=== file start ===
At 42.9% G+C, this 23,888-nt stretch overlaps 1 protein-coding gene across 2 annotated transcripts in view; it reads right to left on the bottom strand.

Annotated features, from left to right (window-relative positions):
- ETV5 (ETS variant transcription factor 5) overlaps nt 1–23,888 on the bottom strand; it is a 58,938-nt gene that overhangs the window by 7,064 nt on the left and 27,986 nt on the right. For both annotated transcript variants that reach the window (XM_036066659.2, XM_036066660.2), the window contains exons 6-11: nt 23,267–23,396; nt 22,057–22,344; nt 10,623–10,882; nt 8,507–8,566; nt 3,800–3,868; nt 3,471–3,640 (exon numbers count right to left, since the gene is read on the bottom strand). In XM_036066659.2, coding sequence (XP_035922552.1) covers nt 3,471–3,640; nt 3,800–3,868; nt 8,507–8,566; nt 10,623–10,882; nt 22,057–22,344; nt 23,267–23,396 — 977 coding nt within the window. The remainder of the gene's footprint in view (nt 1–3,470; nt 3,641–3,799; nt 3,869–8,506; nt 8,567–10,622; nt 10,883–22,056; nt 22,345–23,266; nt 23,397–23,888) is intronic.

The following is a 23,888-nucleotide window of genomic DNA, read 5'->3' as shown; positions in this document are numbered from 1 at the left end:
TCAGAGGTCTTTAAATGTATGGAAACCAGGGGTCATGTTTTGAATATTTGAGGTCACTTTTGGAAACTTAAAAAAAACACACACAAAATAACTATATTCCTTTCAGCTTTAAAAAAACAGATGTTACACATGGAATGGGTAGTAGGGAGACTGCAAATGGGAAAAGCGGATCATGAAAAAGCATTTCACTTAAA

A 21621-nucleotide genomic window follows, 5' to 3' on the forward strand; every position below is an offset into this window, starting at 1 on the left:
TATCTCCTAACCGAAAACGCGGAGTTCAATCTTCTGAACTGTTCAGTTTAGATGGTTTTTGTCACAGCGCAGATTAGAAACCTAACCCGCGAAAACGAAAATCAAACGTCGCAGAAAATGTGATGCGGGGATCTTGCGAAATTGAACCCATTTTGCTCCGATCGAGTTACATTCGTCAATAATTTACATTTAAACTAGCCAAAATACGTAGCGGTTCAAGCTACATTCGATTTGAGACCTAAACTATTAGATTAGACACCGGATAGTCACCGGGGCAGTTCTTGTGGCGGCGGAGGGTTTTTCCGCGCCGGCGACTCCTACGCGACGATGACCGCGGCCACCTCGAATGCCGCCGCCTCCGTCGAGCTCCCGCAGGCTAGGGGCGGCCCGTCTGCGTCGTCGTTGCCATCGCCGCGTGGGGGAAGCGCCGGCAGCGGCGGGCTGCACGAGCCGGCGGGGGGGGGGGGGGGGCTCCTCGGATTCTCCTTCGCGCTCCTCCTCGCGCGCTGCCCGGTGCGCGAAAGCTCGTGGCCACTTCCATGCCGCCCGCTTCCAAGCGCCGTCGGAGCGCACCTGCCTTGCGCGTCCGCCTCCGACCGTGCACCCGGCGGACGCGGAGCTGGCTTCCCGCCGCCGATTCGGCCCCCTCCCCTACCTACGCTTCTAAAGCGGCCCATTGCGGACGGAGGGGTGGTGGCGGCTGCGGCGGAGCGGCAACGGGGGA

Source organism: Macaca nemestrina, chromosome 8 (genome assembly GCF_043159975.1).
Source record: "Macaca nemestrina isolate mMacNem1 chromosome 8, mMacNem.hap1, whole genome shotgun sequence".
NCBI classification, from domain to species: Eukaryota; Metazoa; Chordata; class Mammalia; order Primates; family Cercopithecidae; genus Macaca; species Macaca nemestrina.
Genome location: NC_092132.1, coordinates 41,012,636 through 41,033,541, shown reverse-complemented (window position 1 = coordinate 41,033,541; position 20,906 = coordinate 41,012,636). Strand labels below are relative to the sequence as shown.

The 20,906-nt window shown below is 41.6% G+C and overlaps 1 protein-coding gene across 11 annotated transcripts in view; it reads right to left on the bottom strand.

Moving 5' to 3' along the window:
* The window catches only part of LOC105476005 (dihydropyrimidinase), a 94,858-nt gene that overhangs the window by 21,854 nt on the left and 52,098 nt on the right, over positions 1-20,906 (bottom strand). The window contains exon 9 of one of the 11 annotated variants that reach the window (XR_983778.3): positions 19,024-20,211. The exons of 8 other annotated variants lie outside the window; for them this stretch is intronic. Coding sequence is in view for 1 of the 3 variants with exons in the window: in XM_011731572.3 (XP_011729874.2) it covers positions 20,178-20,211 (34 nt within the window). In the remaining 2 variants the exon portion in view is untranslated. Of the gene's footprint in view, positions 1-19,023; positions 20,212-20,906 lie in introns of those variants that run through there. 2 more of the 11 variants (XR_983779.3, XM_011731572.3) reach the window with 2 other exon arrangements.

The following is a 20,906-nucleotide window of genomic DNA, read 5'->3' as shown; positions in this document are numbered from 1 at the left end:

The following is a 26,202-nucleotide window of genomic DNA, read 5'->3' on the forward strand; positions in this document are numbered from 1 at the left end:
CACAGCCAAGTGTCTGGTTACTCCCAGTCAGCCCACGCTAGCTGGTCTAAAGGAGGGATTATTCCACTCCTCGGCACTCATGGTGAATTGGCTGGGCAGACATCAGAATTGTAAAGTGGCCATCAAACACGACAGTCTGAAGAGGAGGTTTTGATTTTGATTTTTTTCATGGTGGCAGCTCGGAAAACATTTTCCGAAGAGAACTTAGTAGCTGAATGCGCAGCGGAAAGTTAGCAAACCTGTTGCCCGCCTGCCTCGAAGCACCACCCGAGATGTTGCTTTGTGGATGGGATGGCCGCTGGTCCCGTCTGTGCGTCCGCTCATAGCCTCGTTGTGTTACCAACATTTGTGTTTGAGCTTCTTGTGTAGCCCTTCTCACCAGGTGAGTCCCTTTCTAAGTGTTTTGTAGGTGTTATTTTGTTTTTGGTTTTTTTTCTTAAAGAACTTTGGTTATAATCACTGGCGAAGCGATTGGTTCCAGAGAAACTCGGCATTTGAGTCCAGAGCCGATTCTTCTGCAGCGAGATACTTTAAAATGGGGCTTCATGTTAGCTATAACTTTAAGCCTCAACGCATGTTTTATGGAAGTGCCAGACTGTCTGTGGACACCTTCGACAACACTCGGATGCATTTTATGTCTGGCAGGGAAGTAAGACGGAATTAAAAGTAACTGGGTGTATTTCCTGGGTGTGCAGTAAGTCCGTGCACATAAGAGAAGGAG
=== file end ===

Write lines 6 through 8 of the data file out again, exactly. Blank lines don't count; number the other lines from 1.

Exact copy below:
A 21621-nucleotide genomic window follows, 5' to 3' on the forward strand; every position below is an offset into this window, starting at 1 on the left:
TATCTCCTAACCGAAAACGCGGAGTTCAATCTTCTGAACTGTTCAGTTTAGATGGTTTTTGTCACAGCGCAGATTAGAAACCTAACCCGCGAAAACGAAAATCAAACGTCGCAGAAAATGTGATGCGGGGATCTTGCGAAATTGAACCCATTTTGCTCCGATCGAGTTACATTCGTCAATAATTTACATTTAAACTAGCCAAAATACGTAGCGGTTCAAGCTACATTCGATTTGAGACCTAAACTATTAGATTAGACACCGGATAGTCACCGGGGCAGTTCTTGTGGCGGCGGAGGGTTTTTCCGCGCCGGCGACTCCTACGCGACGATGACCGCGGCCACCTCGAATGCCGCCGCCTCCGTCGAGCTCCCGCAGGCTAGGGGCGGCCCGTCTGCGTCGTCGTTGCCATCGCCGCGTGGGGGAAGCGCCGGCAGCGGCGGGCTGCACGAGCCGGCGGGGGGGGGGGGGGGGCTCCTCGGATTCTCCTTCGCGCTCCTCCTCGCGCGCTGCCCGGTGCGCGAAAGCTCGTGGCCACTTCCATGCCGCCCGCTTCCAAGCGCCGTCGGAGCGCACCTGCCTTGCGCGTCCGCCTCCGACCGTGCACCCGGCGGACGCGGAGCTGGCTTCCCGCCGCCGATTCGGCCCCCTCCCCTACCTACGCTTCTAAAGCGGCCCATTGCGGACGGAGGGGTGGTGGCGGCTGCGGCGGAGCGGCAACGGGGGA

Source organism: Macaca nemestrina, chromosome 8 (genome assembly GCF_043159975.1).